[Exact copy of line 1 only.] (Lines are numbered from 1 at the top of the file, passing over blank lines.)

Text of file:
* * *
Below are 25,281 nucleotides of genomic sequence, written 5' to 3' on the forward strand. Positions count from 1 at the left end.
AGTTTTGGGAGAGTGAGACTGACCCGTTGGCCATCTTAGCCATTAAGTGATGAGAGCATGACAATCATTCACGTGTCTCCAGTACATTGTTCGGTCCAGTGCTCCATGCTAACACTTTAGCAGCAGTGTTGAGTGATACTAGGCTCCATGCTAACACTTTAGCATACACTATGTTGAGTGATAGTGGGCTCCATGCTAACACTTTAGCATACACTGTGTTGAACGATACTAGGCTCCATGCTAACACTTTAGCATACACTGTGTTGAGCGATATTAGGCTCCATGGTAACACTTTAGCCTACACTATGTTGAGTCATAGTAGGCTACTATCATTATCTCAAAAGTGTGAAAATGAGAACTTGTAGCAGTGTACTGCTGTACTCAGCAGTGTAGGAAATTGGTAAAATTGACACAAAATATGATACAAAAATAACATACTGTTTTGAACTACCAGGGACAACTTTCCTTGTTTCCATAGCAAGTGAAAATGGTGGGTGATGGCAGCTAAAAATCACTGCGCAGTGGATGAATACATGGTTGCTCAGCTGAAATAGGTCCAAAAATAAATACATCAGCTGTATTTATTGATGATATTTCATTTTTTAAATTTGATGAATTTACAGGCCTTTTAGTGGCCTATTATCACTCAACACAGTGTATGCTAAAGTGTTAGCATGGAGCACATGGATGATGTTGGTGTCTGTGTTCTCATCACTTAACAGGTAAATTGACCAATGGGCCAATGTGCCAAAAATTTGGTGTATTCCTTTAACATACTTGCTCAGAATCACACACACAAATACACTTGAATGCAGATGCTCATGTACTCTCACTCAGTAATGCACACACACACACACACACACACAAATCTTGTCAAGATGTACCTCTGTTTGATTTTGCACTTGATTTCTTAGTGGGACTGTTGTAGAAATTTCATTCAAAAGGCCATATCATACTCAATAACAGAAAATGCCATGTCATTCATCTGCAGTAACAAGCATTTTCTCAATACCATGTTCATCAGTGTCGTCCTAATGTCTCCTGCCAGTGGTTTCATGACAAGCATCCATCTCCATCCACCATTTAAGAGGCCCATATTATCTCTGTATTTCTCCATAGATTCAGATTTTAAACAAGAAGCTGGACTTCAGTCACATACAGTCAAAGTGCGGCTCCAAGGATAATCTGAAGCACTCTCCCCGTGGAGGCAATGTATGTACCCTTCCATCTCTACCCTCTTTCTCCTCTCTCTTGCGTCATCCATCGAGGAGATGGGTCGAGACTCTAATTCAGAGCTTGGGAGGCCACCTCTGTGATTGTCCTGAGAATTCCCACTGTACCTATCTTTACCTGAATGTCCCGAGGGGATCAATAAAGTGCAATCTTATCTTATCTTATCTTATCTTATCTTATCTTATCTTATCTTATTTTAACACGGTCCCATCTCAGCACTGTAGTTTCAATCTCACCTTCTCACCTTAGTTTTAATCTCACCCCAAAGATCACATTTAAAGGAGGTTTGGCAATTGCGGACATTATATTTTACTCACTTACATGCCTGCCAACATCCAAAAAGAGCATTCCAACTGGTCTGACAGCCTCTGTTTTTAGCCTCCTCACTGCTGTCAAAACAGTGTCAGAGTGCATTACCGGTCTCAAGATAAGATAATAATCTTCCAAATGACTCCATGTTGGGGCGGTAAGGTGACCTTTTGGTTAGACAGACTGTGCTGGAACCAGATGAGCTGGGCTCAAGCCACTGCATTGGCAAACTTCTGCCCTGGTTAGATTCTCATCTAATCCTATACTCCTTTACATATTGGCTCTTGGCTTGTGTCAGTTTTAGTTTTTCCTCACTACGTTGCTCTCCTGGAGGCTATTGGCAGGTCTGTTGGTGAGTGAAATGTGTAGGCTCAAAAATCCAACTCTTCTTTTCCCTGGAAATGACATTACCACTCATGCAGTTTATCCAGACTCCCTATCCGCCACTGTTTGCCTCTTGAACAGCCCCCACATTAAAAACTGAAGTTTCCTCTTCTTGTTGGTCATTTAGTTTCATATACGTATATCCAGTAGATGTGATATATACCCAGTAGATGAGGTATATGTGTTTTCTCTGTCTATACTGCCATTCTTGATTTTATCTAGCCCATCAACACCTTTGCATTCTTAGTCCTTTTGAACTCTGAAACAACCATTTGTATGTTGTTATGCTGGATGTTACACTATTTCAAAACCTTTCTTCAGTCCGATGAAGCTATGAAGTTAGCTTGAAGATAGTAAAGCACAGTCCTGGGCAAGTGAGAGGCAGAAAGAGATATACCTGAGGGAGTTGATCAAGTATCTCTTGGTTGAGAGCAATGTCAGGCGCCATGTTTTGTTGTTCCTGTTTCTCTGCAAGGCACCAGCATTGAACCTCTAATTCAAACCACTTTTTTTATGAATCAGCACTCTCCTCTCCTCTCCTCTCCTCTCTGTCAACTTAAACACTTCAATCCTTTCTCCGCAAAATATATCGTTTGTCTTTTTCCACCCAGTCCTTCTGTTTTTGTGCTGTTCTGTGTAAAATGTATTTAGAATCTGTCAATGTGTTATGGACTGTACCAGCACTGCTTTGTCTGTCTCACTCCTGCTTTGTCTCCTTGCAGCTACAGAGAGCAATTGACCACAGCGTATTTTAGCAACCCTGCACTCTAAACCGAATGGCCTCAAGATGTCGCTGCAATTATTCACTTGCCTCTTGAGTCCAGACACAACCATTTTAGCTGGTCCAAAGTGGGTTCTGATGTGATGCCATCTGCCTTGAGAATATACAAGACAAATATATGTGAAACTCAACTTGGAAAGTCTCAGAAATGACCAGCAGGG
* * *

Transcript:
Below are 25,281 nucleotides of genomic sequence, written 5' to 3' on the forward strand. Positions count from 1 at the left end.